YOU know her from your TV screens — always impeccably stylish, with not a hair out of place.
Her home features a well-stocked walk-in-wardrobe, a splendid treasure trove of beautiful clothes and accessories; the envy of any fashion-forward woman.
But Lorraine Keane has an admirable generous streak which compels her to share the contents of her wardrobe for a good cause.
Last May she teamed up with Oxfam to host Fashion Relief in Dublin, which raised €60,000 for people facing hunger in East Africa, Yemen and beyond. The event offered the public the opportunity to bag a bargain from the wardrobes of their favourite style icons or from a beloved brand, boutique or designer, all while raising vital funds for Oxfam’s work worldwide, helping people to lift themselves out of poverty, as well as saving lives when disaster strikes..
Such was the success of the inaugural Fashion Relief, this year there is a triple chance to purchase celebrities’ clobber, with events to be held in Galway, Dublin and Cork.
The Cork extravaganza will be the first of the three, taking place at City Hall this Sunday, February 17, from 11am to 5pm, showcasing rail after rail of designer and premium clothes and accessories starting at just €5. Attendees will also enjoy two fashion shows and get fashion advice and styling tips from leading Irish stylists and social influencers.
Far from being merely a big name attached to the event, requiring her to simply show up on the day, Lorraine is putting in a lot of hard graft, sourcing the services and personnel needed to run the event — not to mention the donation of 200 pieces from her own wardrobe (she donated a whopping 400 items last year for the Dublin event).
So how did her association with Oxfam come about?
“It was because I saw a post made by Oxfam on Facebook and I was shocked. It said in another 12 months another million people will die of starvation in Yemen, Ethiopia, etc.
“ANOTHER million!” she emphasises. “I’m in the media, I’m a journalist, I read a lot and it was the first I’d heard of it. So the event was to create awareness. I know how generous Irish people are and if they realise the severity of the situation they will want to do something to help. I didn’t want to do a fancy-pants ball as they can be quite exclusive. Not everyone can afford the €150 ticket. I wanted something inclusive for everyone. So it’s €10 in on the door and it’s about shopping and bagging a bargain. It’s 100 per cent guilt-free shopping.”
Lorraine has consistently been raising awareness for those less well-off since leaving her full-time employment with TV3 nine years ago, taking an annual trip to some of the world’s poorest countries.
“I had three trips with Trocaire, three trips with World Vision Ireland and this is my second year with Oxfam. After my first trip I knew there was no going back then. Once I knew I could help, I’m in it for the long haul. I know my going out there and talking about it increased fundraising. People know me and trust me and know that I have no ulterior motive.”
Her family might not always be so keen on the idea though.
“They’re not mad about it to be honest. They try to change my mind. My mom lights candles every day because these places aren’t the safest. But I don’t go to very high risk areas. I always say, much as I want to save other babies I need to come back safely to my own”, she says, referencing daughters Amelia, aged 15, and Romy, aged 12.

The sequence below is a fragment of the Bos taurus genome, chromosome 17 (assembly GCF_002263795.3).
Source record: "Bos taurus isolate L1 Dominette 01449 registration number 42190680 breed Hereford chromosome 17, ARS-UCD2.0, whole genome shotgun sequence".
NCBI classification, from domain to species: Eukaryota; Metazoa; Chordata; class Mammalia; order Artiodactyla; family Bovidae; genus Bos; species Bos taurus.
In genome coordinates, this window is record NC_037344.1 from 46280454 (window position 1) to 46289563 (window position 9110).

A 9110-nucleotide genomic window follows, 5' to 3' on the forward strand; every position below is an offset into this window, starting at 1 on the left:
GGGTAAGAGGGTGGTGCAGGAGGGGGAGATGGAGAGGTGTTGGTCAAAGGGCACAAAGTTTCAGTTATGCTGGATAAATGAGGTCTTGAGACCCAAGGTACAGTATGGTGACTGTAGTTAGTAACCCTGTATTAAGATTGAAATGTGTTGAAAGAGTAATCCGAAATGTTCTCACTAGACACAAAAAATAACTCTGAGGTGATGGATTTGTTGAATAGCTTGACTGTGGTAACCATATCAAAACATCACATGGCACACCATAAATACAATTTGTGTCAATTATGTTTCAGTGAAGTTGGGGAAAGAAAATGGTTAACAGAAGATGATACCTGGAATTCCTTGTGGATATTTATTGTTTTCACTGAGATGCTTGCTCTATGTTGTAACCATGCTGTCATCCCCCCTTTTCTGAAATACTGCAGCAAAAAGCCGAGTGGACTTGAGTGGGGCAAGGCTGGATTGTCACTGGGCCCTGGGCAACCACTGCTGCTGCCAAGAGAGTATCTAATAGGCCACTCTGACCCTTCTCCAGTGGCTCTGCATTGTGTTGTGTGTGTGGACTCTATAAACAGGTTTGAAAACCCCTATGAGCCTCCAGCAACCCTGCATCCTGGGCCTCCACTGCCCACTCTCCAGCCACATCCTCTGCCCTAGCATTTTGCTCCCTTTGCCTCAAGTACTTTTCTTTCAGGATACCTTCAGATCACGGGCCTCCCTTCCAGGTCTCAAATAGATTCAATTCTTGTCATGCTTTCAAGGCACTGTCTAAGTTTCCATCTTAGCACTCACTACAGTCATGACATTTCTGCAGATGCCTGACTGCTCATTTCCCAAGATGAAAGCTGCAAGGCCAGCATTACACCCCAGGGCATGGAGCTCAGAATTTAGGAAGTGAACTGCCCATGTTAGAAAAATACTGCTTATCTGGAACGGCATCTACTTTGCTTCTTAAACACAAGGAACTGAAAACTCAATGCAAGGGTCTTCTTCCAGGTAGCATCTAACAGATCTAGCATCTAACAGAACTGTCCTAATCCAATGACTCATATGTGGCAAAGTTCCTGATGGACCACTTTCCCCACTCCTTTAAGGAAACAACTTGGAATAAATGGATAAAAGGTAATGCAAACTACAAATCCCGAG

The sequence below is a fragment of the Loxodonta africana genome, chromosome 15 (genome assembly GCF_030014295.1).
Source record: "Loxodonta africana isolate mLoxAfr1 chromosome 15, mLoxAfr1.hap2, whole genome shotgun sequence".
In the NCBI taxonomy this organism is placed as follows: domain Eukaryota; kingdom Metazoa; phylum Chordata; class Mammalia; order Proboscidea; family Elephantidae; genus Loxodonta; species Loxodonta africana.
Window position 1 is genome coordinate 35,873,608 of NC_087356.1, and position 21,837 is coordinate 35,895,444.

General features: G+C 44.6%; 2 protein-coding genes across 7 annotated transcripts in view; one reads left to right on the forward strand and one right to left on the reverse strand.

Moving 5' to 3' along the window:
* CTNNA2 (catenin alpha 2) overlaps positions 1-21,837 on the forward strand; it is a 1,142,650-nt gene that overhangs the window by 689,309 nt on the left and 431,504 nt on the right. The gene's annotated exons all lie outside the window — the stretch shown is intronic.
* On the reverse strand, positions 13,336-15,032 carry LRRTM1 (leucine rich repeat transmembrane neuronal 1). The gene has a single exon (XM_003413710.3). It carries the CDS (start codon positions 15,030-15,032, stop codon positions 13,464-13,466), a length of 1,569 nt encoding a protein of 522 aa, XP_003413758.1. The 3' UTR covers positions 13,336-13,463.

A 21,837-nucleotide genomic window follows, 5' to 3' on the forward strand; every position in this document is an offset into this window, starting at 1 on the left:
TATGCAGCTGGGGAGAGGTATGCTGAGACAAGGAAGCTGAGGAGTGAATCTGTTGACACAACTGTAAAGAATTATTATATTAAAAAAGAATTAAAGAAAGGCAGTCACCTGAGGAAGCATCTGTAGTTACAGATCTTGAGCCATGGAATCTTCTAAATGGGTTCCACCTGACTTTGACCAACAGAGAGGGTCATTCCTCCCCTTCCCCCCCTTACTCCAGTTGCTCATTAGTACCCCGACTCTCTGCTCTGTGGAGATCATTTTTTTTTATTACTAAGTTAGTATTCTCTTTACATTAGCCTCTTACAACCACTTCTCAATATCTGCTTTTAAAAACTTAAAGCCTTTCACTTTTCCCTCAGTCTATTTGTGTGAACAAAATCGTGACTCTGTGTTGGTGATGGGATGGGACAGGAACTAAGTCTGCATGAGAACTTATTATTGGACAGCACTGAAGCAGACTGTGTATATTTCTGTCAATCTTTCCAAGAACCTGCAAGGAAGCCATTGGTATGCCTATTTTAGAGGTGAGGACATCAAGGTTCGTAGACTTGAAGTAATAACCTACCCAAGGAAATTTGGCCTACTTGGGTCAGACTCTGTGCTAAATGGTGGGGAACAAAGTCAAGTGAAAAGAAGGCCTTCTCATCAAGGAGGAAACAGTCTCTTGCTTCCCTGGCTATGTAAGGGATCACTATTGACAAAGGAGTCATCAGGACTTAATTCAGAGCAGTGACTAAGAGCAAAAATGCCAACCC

With Oxfam, Lorraine travelled to Ethiopia to see some of the ways the funds raised can help people facing hunger and poverty.
“Every day is tough when you see what little people have. It’s very sad to see, just because people were born in a part of the planet that has more natural disasters, more droughts and more poverty, which leads to corruption. It’s not their fault.”
One of her lasting memories from the trip was in the city of Dire Dawa, where the Ethiopian government had allocated a building rather like a festival dome to Somalian refugees.
“There were 920 families in the building with no air conditioning — and it’s a very hot climate — and they were living on mattresses. Outside in the car park people were in huts made of corrugated iron. They were there for a full year with no healthcare, water or food; the place was filthy, people were malnourished and there were all sorts of diseases. When I got there Oxfam had been in with massive water tanks providing clean, safe drinking water every day, plus food, a healthcare clinic, sanitary items for women, corrugated showers and toilets and a laundry. It would break your heart to see it; it was just awful and yet it was a major improvement on what it had been like.”
Lorraine is pleased that €30,000 of the €60,000 raised from her Dublin Fashion Relief last year has gone to that particular project. She is keen to stress that buying just one item at Fashion Relief in Cork this Sunday will make a huge difference and she reckons that designer wedding dresses at €250 are likely to be the most expensive garments.
“We’re pricing everything to sell”, she insists.
Among the celebrities who have donated items are Saoirse Ronan, Vogue Williams, Dáithí Ó Sé, Mary Kennedy, Miriam O’Callaghan and Rob Kearney, while she is also rounding up the likes of models Rosanna Davison, Sarah Morrissey, bloggers James Patrice and Lisa Jordan, plus camogie queen and TV star Anna Geary to make appearances on the day.
For more information, visit: www.fashionrelief.ie and beat the queues by buying tickets in advance at www.ticketweb.ie